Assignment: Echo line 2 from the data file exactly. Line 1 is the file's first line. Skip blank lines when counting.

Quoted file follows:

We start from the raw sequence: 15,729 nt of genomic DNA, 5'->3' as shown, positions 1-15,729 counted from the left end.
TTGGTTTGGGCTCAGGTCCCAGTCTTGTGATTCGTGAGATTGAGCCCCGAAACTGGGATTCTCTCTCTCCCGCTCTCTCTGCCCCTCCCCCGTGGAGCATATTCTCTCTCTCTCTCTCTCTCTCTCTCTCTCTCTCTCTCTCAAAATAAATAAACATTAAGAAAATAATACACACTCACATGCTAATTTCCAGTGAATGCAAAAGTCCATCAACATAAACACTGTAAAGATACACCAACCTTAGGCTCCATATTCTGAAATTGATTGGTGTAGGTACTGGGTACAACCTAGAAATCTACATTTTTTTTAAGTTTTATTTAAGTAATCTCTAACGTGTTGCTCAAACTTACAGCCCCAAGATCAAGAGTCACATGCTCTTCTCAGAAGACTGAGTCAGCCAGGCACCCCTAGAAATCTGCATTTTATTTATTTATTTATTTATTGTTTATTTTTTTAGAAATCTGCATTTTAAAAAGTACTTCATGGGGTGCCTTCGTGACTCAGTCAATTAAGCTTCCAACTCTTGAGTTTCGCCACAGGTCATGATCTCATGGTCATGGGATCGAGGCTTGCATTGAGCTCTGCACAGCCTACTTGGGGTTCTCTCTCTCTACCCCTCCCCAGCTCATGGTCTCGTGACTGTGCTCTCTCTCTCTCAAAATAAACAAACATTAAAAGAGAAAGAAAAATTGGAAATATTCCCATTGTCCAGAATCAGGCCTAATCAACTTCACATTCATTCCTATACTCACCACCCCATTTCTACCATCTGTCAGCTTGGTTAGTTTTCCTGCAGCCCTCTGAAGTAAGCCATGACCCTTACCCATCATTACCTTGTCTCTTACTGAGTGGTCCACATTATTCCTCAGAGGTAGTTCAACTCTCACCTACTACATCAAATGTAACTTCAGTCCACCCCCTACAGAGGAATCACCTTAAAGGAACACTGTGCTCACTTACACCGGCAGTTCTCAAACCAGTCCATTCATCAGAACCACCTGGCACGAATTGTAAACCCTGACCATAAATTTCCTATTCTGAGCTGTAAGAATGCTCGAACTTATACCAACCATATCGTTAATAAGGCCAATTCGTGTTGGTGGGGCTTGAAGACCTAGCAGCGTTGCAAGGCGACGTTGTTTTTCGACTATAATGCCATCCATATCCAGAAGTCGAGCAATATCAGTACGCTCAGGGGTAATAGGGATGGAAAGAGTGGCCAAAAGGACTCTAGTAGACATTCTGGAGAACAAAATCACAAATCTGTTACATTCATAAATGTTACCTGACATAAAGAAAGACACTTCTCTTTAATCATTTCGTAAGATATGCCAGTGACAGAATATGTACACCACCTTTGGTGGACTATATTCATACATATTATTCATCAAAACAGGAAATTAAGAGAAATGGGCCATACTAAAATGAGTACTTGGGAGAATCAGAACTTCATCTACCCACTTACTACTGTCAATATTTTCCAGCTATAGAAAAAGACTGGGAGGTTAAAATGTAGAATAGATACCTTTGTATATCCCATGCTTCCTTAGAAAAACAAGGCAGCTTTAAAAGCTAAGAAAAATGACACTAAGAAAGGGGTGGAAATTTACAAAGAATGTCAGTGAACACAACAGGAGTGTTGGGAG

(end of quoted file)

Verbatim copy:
TTGGTTTGGGCTCAGGTCCCAGTCTTGTGATTCGTGAGATTGAGCCCCGAAACTGGGATTCTCTCTCTCCCGCTCTCTCTGCCCCTCCCCCGTGGAGCATATTCTCTCTCTCTCTCTCTCTCTCTCTCTCTCTCTCTCTCTCAAAATAAATAAACATTAAGAAAATAATACACACTCACATGCTAATTTCCAGTGAATGCAAAAGTCCATCAACATAAACACTGTAAAGATACACCAACCTTAGGCTCCATATTCTGAAATTGATTGGTGTAGGTACTGGGTACAACCTAGAAATCTACATTTTTTTTAAGTTTTATTTAAGTAATCTCTAACGTGTTGCTCAAACTTACAGCCCCAAGATCAAGAGTCACATGCTCTTCTCAGAAGACTGAGTCAGCCAGGCACCCCTAGAAATCTGCATTTTATTTATTTATTTATTTATTGTTTATTTTTTTAGAAATCTGCATTTTAAAAAGTACTTCATGGGGTGCCTTCGTGACTCAGTCAATTAAGCTTCCAACTCTTGAGTTTCGCCACAGGTCATGATCTCATGGTCATGGGATCGAGGCTTGCATTGAGCTCTGCACAGCCTACTTGGGGTTCTCTCTCTCTACCCCTCCCCAGCTCATGGTCTCGTGACTGTGCTCTCTCTCTCTCAAAATAAACAAACATTAAAAGAGAAAGAAAAATTGGAAATATTCCCATTGTCCAGAATCAGGCCTAATCAACTTCACATTCATTCCTATACTCACCACCCCATTTCTACCATCTGTCAGCTTGGTTAGTTTTCCTGCAGCCCTCTGAAGTAAGCCATGACCCTTACCCATCATTACCTTGTCTCTTACTGAGTGGTCCACATTATTCCTCAGAGGTAGTTCAACTCTCACCTACTACATCAAATGTAACTTCAGTCCACCCCCTACAGAGGAATCACCTTAAAGGAACACTGTGCTCACTTACACCGGCAGTTCTCAAACCAGTCCATTCATCAGAACCACCTGGCACGAATTGTAAACCCTGACCATAAATTTCCTATTCTGAGCTGTAAGAATGCTCGAACTTATACCAACCATATCGTTAATAAGGCCAATTCGTGTTGGTGGGGCTTGAAGACCTAGCAGCGTTGCAAGGCGACGTTGTTTTTCGACTATAATGCCATCCATATCCAGAAGTCGAGCAATATCAGTACGCTCAGGGGTAATAGGGATGGAAAGAGTGGCCAAAAGGACTCTAGTAGACATTCTGGAGAACAAAATCACAAATCTGTTACATTCATAAATGTTACCTGACATAAAGAAAGACACTTCTCTTTAATCATTTCGTAAGATATGCCAGTGACAGAATATGTACACCACCTTTGGTGGACTATATTCATACATATTATTCATCAAAACAGGAAATTAAGAGAAATGGGCCATACTAAAATGAGTACTTGGGAGAATCAGAACTTCATCTACCCACTTACTACTGTCAATATTTTCCAGCTATAGAAAAAGACTGGGAGGTTAAAATGTAGAATAGATACCTTTGTATATCCCATGCTTCCTTAGAAAAACAAGGCAGCTTTAAAAGCTAAGAAAAATGACACTAAGAAAGGGGTGGAAATTTACAAAGAATGTCAGTGAACACAACAGGAGTGTTGGGAG